The Pot Stock Boom Is No Passing Fad

Explain this to me…

Why is cannabis illegal?

Go on. What’s the first answer that comes to mind?

It’s a drug?

Yes, you’re right. But that’s not an answer. There are lots of drugs that are legal.

It’s dangerous?

Maybe, maybe not. The jury is still out. But compared to alcohol, definitely not.

The centre for disease and control in the US (CDC) reports that nearly 88,000 binge drinking deaths occur each year.

There are almost ZERO deaths reported from marijuana use.

It causes social harm?

Again, apparently not. Men who use marijuana are statistically the least likely to be physically abusive in a relationship.

And you don’t usually see two stoners going for it toe-to-toe in a pub car park after one too many!

Thinking about all this made me want to know more…

So, I delved in to try to understand why cannabis was illegal in the first place. Hopefully I’d perhaps start to understand why the recent moves towards legalisation were such a big deal.

And let me tell you, what I found truly shocked me…

Now I’ll be the first to admit, when I heard about the recent moves to legalise marijuana use, I was a bit sceptical.

The mainstream media had conditioned me enough to instinctively pass this off as a fad. And I’ve only taken a passing interest in ‘pot stocks’.

But luckily, I’m self-aware to know that the mainstream can be very wrong on many things.

At best they’re misguided or lazy, at worst they’re complicit with powerful interests.

I’ve seen it first-hand with their ridiculous cryptocurrency stories. So, I took a deep breath and put aside my preconceptions.

But even I was shocked to learn why we live in a world where alcohol is ‘normal’ and marijuana is not.

To understand why this is reality, you have to go back 90 years. As per usual, it’s a story of power and corruption that’s been perpetuated through the sands of time.

The military-industrial complex once again…

Throughout the ages, the benefits of the naturally occurring marijuana plant — remember: it’s only a plant — have been known to many cultures.

Chinese Emperor Shen Nung, who was regarded as the ‘father of Chinese medicine’, mentions it first in around 2800 BC.

The Greeks and Romans recorded use of cannabis as a therapeutic drug. Hindus use cannabis in religious rituals to appease the gods and in turn reduce fevers.

And even in the early 1900s cannabis was a key ingredient in many legal drugs.

Then in the 1930s, two men in positions of power changed all that. They were Harry Anslinger, Director of the FBI narcotics division and William Randolph Hearst, a publishing and timber mogul.

In 1936, they conspired to release a propaganda film called ‘Reefer Madness’.

The film documented the downfall of some fictional teenagers who smoked cannabis and fell into a life of crime. It demonised the drug and played on America’s racist attitudes.

They even referred to it by its Mexican name — marijuana rather than cannabis — in an effort to associate it with the mistrusted Mexicans.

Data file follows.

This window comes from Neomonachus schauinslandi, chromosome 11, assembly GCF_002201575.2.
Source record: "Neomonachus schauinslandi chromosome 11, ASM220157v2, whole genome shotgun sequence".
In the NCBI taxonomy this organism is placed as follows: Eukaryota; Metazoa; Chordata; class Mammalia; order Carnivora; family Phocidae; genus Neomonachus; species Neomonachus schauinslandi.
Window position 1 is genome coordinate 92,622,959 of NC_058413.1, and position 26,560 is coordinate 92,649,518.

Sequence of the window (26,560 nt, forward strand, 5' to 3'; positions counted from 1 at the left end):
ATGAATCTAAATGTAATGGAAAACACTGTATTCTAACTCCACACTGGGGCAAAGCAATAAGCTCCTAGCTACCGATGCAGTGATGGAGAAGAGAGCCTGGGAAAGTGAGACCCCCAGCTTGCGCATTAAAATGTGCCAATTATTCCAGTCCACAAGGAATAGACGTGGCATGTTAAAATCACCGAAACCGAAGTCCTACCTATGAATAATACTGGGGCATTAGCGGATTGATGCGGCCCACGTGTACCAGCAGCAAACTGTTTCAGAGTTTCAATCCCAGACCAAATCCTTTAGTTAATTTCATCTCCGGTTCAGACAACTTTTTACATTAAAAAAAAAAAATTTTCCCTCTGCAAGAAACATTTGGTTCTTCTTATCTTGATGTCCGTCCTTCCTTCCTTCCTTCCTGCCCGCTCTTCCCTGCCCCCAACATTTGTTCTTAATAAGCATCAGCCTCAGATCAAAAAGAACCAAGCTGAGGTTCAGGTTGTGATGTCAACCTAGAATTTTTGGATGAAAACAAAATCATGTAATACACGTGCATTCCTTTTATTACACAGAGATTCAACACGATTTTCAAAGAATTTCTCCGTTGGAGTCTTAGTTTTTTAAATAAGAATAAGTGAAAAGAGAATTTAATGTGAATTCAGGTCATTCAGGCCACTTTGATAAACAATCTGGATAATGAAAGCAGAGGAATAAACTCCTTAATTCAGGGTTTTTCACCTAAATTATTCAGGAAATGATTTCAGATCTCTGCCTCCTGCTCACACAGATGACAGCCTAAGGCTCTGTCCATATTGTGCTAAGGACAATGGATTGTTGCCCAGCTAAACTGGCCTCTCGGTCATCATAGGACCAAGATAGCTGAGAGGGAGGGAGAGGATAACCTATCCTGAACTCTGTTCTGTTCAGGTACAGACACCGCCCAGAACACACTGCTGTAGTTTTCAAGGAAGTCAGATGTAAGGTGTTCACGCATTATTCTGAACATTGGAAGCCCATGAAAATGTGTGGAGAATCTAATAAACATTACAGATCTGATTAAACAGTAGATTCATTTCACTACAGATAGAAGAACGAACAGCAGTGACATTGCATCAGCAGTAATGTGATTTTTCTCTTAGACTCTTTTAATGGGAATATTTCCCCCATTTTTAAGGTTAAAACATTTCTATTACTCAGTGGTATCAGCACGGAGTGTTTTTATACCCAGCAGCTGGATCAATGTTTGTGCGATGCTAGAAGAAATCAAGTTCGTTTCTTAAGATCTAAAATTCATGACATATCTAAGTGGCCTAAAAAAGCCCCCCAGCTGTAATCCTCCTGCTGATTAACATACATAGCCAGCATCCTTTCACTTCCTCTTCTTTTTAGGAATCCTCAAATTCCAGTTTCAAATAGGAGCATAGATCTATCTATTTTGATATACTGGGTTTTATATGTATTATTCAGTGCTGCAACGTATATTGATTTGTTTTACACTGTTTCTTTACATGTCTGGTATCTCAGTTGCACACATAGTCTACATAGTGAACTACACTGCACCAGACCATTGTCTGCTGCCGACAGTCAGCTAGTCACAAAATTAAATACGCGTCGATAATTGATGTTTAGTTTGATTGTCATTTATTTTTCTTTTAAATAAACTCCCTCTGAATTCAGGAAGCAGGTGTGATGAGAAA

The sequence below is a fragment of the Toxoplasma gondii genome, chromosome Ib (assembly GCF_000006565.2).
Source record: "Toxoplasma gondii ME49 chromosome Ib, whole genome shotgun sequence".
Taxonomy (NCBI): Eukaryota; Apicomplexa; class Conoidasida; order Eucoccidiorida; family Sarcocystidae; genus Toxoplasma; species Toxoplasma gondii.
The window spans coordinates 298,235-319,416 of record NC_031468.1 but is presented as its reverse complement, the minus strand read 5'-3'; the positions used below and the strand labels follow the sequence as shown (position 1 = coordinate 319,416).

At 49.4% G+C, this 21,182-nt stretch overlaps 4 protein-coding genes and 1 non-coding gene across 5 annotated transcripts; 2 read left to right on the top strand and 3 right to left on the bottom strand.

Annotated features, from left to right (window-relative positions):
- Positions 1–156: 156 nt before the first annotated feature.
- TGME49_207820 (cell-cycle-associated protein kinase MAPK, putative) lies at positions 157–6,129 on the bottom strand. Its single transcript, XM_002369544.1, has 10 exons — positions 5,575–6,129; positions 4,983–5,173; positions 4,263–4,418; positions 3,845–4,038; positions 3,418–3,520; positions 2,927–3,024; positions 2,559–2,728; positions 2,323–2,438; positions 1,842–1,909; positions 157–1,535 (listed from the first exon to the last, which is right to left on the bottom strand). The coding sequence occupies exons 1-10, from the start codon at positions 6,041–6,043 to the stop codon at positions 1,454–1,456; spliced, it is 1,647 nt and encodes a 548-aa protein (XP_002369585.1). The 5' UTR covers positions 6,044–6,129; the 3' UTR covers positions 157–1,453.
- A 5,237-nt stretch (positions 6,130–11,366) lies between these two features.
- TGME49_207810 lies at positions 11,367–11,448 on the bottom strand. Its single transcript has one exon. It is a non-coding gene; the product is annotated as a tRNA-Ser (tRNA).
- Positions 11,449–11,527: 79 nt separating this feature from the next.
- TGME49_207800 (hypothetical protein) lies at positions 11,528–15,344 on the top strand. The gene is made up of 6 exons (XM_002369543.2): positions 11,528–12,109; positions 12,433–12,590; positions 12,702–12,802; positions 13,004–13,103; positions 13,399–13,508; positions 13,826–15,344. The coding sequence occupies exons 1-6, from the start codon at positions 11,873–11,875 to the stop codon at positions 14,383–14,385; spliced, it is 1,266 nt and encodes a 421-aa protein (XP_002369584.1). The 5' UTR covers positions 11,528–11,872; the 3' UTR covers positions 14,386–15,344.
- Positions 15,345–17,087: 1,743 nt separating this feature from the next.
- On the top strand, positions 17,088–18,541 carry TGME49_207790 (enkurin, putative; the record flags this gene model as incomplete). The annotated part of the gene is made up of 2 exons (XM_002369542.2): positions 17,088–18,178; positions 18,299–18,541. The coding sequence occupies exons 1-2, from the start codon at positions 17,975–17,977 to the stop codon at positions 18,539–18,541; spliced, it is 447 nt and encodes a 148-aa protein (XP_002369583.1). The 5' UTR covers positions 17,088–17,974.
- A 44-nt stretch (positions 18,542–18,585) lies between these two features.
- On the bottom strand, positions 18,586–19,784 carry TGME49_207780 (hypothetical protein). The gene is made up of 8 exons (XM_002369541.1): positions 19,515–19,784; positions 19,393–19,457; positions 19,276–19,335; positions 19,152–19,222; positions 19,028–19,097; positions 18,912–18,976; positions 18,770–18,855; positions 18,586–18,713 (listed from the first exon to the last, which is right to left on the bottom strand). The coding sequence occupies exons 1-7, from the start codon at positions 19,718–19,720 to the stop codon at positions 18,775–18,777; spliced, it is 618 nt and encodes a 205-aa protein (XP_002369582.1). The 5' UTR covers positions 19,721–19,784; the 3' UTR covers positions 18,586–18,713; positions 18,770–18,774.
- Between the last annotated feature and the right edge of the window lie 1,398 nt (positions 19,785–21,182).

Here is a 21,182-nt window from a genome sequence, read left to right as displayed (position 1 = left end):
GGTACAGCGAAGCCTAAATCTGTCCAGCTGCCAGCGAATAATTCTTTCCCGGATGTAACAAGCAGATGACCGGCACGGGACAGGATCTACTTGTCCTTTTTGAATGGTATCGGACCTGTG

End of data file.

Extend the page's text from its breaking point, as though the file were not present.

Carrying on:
So why were these two men so against it?

Well funnily enough, Hearst, the big-time timber industrialist, was losing market share to Mexicans who were growing and selling hemp timber products.

He used his publishing muscle to taint public perception of the growing ‘Mexican’ threat. Sound familiar?

Hearst wasn’t the only industrialist against the hemp industry. The Du Pont chemical company wanted to stamp out hemp as it started selling alternatives fibres like nylon that they dominated in.

In short, the FBI were in cahoots with big business.

A theme that was as familiar then as it is now.

Anslinger did his part and put in place The Marijuana Tax Act of 1937. It banned the use and sale of marijuana.

This legislation spread to most modern Western countries so there was little or no modern research into the hundreds of natural compounds, including 104 cannabinoids, that are found in the cannabis plant.

Until now…

The times they are a-changin’

You see, marijuana never really left us.

From the hippies in the 60s to the skater boys of the 90s, marijuana use has thrived in teen subcultures regardless. It’s been a peaceful symbol of resistance against those in power since day dot.

And let’s face it, once you know the history, you can see how ridiculous this situation is. A social construct put in place by powerful vested interests.

Do we really live in a world where ‘normal’ is defined by whoever stands to benefit? Depressingly it appears so. It’s a kind of mass cognitive dissonance I’m afraid.

When it comes to marijuana, it’s time to rip off the blindfolds and put aside the unfounded prejudices.

After all, as we’re just rediscovering, the naturally occurring cannabis plant has a range of amazing medical properties.

My eyes are well and truly open now…

I can see now that the pot stock boom is no passing fad. It’s actually a game changer.

So, if like me, you were a bit hesitant to look into this area, I think it’s time to recognise your false prejudices, and instead start finding out the real story happening here.

Good investing,

Ryan Dinse


Ryan Dinse is a contributing editor at Money Morning New Zealand. He has worked in finance and investing for the past two decades as a financial planner, senior credit analyst, equity trader and fintech entrepreneur. With an academic background in economics, he believes that the key to making good investments is investing appropriately at each stage of the economic cycle. Different market conditions provide different opportunities. Ryan combines fundamental, technical and economic analysis with the goal of making sure you are in the right investments at the right time.


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